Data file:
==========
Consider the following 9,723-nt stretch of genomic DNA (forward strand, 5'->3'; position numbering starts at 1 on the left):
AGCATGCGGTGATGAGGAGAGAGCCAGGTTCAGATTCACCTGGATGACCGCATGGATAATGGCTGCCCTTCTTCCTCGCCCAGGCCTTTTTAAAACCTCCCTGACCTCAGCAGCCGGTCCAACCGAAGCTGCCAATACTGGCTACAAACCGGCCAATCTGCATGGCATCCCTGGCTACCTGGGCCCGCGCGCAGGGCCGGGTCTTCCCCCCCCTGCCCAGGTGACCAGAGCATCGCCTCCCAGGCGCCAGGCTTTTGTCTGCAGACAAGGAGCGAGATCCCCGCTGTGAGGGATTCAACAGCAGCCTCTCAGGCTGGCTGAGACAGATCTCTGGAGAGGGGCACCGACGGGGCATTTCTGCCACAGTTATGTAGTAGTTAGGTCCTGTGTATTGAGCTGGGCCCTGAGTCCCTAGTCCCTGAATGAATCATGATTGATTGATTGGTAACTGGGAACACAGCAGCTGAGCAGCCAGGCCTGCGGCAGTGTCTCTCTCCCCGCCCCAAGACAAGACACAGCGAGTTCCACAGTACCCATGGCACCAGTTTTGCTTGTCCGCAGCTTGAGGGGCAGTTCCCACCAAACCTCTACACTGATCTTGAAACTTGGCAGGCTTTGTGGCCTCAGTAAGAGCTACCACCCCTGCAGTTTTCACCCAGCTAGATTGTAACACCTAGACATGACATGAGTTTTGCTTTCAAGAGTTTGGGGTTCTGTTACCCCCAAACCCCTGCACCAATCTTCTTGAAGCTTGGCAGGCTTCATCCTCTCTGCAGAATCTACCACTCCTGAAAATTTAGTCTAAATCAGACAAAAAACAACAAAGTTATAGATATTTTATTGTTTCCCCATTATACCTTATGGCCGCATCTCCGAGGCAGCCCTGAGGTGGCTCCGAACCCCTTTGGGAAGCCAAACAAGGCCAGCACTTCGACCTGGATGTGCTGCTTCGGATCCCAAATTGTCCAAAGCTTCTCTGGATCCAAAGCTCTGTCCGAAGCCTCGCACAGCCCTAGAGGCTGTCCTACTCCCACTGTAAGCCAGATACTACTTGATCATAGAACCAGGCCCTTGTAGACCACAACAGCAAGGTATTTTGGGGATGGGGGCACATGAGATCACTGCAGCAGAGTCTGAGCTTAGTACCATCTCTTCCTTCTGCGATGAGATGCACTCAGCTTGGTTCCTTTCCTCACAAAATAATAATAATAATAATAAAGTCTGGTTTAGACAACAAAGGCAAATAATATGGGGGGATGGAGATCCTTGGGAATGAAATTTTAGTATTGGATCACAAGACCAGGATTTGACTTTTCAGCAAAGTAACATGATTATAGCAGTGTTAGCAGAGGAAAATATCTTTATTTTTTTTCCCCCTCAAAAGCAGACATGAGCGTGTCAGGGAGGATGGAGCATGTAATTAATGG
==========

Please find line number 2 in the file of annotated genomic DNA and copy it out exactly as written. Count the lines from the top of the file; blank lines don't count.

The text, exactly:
AGCATGCGGTGATGAGGAGAGAGCCAGGTTCAGATTCACCTGGATGACCGCATGGATAATGGCTGCCCTTCTTCCTCGCCCAGGCCTTTTTAAAACCTCCCTGACCTCAGCAGCCGGTCCAACCGAAGCTGCCAATACTGGCTACAAACCGGCCAATCTGCATGGCATCCCTGGCTACCTGGGCCCGCGCGCAGGGCCGGGTCTTCCCCCCCCTGCCCAGGTGACCAGAGCATCGCCTCCCAGGCGCCAGGCTTTTGTCTGCAGACAAGGAGCGAGATCCCCGCTGTGAGGGATTCAACAGCAGCCTCTCAGGCTGGCTGAGACAGATCTCTGGAGAGGGGCACCGACGGGGCATTTCTGCCACAGTTATGTAGTAGTTAGGTCCTGTGTATTGAGCTGGGCCCTGAGTCCCTAGTCCCTGAATGAATCATGATTGATTGATTGGTAACTGGGAACACAGCAGCTGAGCAGCCAGGCCTGCGGCAGTGTCTCTCTCCCCGCCCCAAGACAAGACACAGCGAGTTCCACAGTACCCATGGCACCAGTTTTGCTTGTCCGCAGCTTGAGGGGCAGTTCCCACCAAACCTCTACACTGATCTTGAAACTTGGCAGGCTTTGTGGCCTCAGTAAGAGCTACCACCCCTGCAGTTTTCACCCAGCTAGATTGTAACACCTAGACATGACATGAGTTTTGCTTTCAAGAGTTTGGGGTTCTGTTACCCCCAAACCCCTGCACCAATCTTCTTGAAGCTTGGCAGGCTTCATCCTCTCTGCAGAATCTACCACTCCTGAAAATTTAGTCTAAATCAGACAAAAAACAACAAAGTTATAGATATTTTATTGTTTCCCCATTATACCTTATGGCCGCATCTCCGAGGCAGCCCTGAGGTGGCTCCGAACCCCTTTGGGAAGCCAAACAAGGCCAGCACTTCGACCTGGATGTGCTGCTTCGGATCCCAAATTGTCCAAAGCTTCTCTGGATCCAAAGCTCTGTCCGAAGCCTCGCACAGCCCTAGAGGCTGTCCTACTCCCACTGTAAGCCAGATACTACTTGATCATAGAACCAGGCCCTTGTAGACCACAACAGCAAGGTATTTTGGGGATGGGGGCACATGAGATCACTGCAGCAGAGTCTGAGCTTAGTACCATCTCTTCCTTCTGCGATGAGATGCACTCAGCTTGGTTCCTTTCCTCACAAAATAATAATAATAATAATAAAGTCTGGTTTAGACAACAAAGGCAAATAATATGGGGGGATGGAGATCCTTGGGAATGAAATTTTAGTATTGGATCACAAGACCAGGATTTGACTTTTCAGCAAAGTAACATGATTATAGCAGTGTTAGCAGAGGAAAATATCTTTATTTTTTTTCCCCCTCAAAAGCAGACATGAGCGTGTCAGGGAGGATGGAGCATGTAATTAATGG